The game winning home run is nice, but Home Run Derby gives a man bragging rights that are irreplaceable.

It is one way that Bryce Harper got on the map, when he towered a 500 foot home run in Tropicana Field at the tender age of 16.

But what is a prototypical Home Run Derby hitter? Top talents like Matt Kemp and Joe Mauer struggle in the Derby. Well, some patterns have emerged, and here are some of them:

It’s better to be left-handed

Is it because they can turn easier? Is it because of ballpark dimensions? Who knows, but for some reason, left-handed hitters have always performed better in the home run derby. The streak of Andre Dawson, Eric Davis, Ryne Sandberg, and Cal Ripken Jr. has been long since forgotten. One right handed batter has won the derby in the past ten years, and that is current Royals infielder Miguel Tejada. José Bautista made a good run for the righties last year, but still, Prince Fielder was the one who took home the crown.

It’s better to not win the first round

2008, Josh Hamilton crushed home run after home run, booming balls back to the bleachers in the old Yankee Stadium, punishing everything his high school coach threw at him. Guess what, he did not win the home run derby. Only Bobby Abreu (then with the Phillies), Vladimir Guerrero (then with the Angels), and current reigning champion Prince Fielder (then with the Brewers) have won the first round and won the whole thing.

To go further, only two, Abreu and Fielder, have hit more than 10 home runs in the first round and won, although six out of eight who have hit more than 10 home runs in the first round have made the final.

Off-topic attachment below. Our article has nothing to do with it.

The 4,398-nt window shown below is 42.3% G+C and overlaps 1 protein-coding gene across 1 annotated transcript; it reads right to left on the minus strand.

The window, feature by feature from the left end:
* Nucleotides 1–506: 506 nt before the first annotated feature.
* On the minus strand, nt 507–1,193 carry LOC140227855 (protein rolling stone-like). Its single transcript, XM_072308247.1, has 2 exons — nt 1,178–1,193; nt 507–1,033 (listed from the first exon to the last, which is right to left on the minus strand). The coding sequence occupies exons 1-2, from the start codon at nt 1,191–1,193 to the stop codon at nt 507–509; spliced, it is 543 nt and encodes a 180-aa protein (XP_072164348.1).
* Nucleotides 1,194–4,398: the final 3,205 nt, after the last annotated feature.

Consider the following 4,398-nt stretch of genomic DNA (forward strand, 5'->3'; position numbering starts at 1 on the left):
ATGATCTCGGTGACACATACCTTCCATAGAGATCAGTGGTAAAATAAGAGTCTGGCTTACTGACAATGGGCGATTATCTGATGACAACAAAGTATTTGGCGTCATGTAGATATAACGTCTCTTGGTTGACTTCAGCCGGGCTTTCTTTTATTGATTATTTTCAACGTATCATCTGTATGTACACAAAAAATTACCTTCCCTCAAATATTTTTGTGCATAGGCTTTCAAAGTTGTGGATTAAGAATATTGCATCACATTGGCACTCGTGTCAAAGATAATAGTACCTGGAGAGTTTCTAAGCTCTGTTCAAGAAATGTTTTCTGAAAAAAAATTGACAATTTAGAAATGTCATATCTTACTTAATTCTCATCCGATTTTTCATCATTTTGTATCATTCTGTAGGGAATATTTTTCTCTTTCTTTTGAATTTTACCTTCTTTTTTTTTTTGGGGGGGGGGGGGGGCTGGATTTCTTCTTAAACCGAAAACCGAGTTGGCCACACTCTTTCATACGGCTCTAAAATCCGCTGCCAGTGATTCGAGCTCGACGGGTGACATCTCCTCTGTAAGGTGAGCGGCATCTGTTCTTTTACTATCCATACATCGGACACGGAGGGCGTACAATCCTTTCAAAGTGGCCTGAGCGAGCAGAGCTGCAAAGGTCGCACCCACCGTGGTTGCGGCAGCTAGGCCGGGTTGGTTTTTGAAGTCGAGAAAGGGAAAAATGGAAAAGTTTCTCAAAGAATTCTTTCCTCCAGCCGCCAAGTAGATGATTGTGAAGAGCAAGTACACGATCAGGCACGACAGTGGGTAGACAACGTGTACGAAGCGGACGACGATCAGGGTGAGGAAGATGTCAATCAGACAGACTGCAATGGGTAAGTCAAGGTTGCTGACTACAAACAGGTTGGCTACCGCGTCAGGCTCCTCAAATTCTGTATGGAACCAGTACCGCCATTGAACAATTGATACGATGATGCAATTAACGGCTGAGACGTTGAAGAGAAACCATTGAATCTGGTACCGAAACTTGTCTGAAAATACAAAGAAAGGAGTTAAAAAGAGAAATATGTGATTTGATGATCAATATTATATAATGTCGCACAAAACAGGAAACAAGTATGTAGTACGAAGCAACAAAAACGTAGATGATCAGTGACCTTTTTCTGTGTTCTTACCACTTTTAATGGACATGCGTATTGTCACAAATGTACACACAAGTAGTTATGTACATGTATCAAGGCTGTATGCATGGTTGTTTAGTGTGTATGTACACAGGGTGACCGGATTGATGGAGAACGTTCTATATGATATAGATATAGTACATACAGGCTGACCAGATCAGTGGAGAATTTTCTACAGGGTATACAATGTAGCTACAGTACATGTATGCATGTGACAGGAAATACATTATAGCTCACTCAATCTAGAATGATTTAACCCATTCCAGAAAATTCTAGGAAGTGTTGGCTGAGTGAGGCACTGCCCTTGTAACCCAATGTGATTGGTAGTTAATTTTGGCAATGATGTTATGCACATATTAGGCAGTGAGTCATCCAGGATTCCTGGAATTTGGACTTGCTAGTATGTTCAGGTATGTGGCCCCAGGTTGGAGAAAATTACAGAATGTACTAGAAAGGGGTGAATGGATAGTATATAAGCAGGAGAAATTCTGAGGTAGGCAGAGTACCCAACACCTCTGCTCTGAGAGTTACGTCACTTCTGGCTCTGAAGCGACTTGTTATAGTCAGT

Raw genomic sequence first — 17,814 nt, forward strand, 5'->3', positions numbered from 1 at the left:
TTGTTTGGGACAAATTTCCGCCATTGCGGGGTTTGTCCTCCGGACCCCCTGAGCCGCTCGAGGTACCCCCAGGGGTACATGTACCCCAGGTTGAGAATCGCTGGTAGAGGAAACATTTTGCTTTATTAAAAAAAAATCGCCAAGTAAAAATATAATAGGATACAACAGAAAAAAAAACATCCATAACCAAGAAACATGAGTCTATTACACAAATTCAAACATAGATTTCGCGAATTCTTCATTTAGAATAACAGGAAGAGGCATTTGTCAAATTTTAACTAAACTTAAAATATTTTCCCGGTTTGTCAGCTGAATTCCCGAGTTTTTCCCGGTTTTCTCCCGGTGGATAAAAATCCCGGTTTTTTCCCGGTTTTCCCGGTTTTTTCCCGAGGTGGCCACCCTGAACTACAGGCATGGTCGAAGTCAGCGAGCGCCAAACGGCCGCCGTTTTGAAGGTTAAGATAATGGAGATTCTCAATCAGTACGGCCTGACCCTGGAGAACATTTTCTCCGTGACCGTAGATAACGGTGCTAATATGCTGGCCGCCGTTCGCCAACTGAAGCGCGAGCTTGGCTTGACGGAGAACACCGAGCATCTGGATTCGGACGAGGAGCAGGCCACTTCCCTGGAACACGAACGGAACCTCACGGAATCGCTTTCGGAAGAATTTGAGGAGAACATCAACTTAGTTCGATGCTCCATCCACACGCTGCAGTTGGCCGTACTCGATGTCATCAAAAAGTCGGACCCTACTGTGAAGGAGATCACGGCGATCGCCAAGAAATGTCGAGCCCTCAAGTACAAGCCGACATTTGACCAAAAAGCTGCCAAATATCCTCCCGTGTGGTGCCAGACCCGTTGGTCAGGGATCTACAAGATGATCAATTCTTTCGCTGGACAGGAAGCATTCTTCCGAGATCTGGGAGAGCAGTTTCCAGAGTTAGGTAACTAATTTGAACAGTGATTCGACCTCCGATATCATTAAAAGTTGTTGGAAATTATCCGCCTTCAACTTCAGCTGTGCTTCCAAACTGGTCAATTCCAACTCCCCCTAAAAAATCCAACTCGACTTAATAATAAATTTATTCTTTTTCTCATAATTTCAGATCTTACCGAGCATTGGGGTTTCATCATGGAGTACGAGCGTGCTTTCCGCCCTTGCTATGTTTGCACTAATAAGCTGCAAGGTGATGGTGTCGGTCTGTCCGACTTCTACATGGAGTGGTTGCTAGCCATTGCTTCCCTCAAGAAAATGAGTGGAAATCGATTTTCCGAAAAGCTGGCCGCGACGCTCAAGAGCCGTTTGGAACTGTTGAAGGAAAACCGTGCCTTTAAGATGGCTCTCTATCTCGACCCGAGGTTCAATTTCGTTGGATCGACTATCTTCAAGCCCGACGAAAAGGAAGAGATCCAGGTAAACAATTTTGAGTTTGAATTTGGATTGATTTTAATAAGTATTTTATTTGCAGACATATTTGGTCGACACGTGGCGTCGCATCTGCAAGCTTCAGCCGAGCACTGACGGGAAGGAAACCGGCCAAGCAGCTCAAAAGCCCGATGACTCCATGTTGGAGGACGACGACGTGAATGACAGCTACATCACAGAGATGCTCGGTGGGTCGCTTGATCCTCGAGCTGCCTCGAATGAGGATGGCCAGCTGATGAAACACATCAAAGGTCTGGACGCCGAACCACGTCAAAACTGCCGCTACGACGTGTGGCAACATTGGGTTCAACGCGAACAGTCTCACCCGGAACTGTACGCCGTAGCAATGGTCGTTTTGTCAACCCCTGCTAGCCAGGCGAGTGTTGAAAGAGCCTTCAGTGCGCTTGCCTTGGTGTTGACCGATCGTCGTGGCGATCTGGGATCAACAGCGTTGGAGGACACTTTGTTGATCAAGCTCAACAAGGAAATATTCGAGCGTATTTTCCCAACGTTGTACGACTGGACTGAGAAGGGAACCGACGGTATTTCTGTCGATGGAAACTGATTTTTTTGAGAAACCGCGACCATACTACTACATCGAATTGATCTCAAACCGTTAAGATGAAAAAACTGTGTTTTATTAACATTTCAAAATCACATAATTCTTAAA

It’s better to be from the American League

The American League-National League rivalry always resurfaces during the All-Star festivities. The Home Run Derby may be more so, considering that captains from each league can chose their team. No matter how childish it is, someone is always counting.

The AL have won 17 of 27 home run derbies. That not be may total dominance, but that record is thanks to winning seven of the last ten years. Prince Fielder, the National League’s greatest weapon, showed what the NL is missing since signing with Detroit, as he and José Bautista stole the show.

It’s better to win the Home Run Derby

After the All-Star break, the statistics matter a little more than before. Teams are pushing for playoff spots, and awards are won and lost. Home Run Derby winners have a pretty good second half history. Since 2000, nine players have hit over .300 in the second half after winning the Derby, eight have registered at least 50 RBI, and four have hit over 20 second half home runs. Perhaps the bragging rights give a nice boost to the Home Run Derby’s winning batters.

(Photos Courtesy of Jamie Squire/Getty Images and Bill Greenblat/UP)